We envision a future that will balance growth from Canada’s oil and natural gas resources, but also incorporate strict rules for ensuring environmental stewardship. We don’t have to sacrifice one to achieve the other. If we are smart and remain competitive, we can have both.
Industry’s early action, coupled with stringent provincial regulations to reduce emissions, have made Alberta’s rules for venting and flaring a model of success internationally, according to the Global Gas Flaring Reduction Partnership.
Through a made-in-Alberta approach, government and industry have already reduced greenhouse gas (GHG) emissions eight million tonnes between 1996 and 2010 by cutting the amount of natural gas flared by 80 per cent. This initiative demonstrates our desire to work with Ottawa on a national plan.
At a time when more than 200,000 Albertans find themselves unemployed, our plan can protect up to 7,000 jobs as we move to a lower-carbon future.
CAPP wants to help Alberta meet its climate change targets without hurting working Albertans or imposing job cuts. It is proposing a $700-million, industry-funded, made-in-Alberta approach to achieve these targets.
Our plan is a cost-efficient, risk-based, competitive model aimed at decreasing venting, faster detection of leaks, sealing compressors, retrofitting pneumatics at operating sites and developing leading edge technology.
Canada has been a global leader in methane reductions since 1998 when the country first introduced regulatory targets through the Clean Air Strategic Alliance, and is once again ahead of the United States.
The U.S. waited more than 10 years before it took action in 2009 when the Environmental Protection Agency finally issued mandatory GHG reporting requirements for large emitters.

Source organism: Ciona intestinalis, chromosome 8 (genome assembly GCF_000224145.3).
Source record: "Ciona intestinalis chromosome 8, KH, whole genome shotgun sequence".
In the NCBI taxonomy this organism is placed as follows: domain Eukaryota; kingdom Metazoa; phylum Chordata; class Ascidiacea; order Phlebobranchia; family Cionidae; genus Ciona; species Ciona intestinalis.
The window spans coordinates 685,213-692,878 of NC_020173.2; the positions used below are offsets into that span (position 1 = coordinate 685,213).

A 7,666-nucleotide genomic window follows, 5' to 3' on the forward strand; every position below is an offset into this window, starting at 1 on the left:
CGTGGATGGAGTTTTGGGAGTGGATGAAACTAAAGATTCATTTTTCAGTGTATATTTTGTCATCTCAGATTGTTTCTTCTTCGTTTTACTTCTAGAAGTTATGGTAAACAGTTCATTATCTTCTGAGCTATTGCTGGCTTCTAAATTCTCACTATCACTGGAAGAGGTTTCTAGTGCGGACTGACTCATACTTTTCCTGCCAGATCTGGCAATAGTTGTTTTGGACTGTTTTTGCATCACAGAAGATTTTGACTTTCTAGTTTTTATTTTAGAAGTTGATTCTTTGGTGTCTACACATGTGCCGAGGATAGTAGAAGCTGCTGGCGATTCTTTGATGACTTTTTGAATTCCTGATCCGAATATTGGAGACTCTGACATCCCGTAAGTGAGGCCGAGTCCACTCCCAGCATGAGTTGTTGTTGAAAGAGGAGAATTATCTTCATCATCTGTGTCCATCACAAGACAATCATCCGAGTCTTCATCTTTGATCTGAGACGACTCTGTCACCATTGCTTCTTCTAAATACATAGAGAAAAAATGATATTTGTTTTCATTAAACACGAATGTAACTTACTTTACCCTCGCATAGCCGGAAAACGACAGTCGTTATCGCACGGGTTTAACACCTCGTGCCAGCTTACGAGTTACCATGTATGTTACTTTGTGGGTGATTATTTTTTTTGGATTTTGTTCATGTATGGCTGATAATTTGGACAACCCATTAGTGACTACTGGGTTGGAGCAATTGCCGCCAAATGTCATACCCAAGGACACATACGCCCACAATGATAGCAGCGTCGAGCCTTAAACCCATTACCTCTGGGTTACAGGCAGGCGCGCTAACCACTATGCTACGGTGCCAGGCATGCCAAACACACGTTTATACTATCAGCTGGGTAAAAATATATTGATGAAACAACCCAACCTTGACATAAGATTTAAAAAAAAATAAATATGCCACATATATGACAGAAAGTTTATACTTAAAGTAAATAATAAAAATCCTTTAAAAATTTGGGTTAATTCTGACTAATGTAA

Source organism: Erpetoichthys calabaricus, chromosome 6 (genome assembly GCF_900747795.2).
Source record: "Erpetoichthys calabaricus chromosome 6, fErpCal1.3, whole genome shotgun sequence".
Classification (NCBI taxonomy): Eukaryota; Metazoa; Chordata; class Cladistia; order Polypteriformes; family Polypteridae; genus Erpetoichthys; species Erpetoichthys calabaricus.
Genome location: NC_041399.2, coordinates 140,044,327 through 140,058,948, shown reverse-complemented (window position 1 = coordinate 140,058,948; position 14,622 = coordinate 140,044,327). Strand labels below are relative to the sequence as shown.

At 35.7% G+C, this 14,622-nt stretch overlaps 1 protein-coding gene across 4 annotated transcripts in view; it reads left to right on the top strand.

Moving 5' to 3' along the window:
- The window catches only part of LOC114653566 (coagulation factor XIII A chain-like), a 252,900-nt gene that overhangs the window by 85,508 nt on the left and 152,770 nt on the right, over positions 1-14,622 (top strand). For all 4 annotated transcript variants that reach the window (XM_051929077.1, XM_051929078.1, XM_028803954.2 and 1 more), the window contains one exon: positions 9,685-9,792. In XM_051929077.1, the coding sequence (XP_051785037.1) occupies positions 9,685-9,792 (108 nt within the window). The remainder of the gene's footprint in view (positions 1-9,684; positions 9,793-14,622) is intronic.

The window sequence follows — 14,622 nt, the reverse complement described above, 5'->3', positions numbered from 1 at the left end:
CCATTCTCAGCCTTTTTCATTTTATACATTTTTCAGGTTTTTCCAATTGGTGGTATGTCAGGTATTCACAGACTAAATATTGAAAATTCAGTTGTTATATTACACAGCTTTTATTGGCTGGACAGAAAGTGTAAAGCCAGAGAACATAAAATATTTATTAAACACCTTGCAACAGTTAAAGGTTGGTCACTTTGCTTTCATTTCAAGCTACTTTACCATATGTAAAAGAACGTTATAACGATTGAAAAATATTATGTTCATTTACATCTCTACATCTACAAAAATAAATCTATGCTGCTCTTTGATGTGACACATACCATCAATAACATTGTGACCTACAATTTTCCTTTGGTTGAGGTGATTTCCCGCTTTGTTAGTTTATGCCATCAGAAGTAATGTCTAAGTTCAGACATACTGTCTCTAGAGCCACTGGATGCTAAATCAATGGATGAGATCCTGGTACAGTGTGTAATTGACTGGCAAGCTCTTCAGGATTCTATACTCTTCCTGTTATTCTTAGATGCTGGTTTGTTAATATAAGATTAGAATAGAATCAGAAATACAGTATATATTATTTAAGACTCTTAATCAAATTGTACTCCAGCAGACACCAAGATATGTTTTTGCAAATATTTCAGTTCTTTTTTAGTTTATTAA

Recently, the U.S. took a step backward when it left the North American Climate, Clean Energy and Environment Partnership and abandoned its climate change commitments. Although some states have pledged to reduce emissions, major energy-producing ones such as Texas, North Dakota, and Oklahoma are not taking any action.
The divergence in Canada-U.S. policy has created social and economic burdens on society.
A prescriptive approach to Alberta’s policy framework would have a negative impact. Industry forecasts it would result in nearly 7,000 jobs lost, a drop in capital spending of almost $710 million, and a decrease to our gross domestic product of $2.5 billion.
We need to protect the environment, and we need to protect Alberta’s workers and their families. We can do both.
Our province boasts a strong, reliable regulatory system that balances environment with economics. The adoption of CAPP’s approach to reducing GHGs can stimulate innovation in the energy sector and maintain our reputation as an environmental leader.
It is this reputation that has positioned us as a preferred supplier globally. In the Global Energy Pulse, a first-of-its-kind Ipsos study conducted earlier this year, Canada ranked No. 1 among the world’s top 11 producing nations as the favoured producer of oil and natural gas internationally.
Energy production is expected to increase in the coming years. According to CAPP’s 2017 Crude Oil Forecast, Markets and Transportation report, Canadian production will grow to 5.1 million barrels per day (bpd) by 2030 from nearly 3.9 million bpd in 2016.
As well, the International Energy Agency forecasts global oil demand will continue growing and be the world’s largest energy source through to 2040.
Alberta’s oil and natural gas producers want to be a part of the solution. Our approach to reducing GHGs will not only secure our country’s energy future but it will reduce our environmental footprint and ensure a future for generations to come.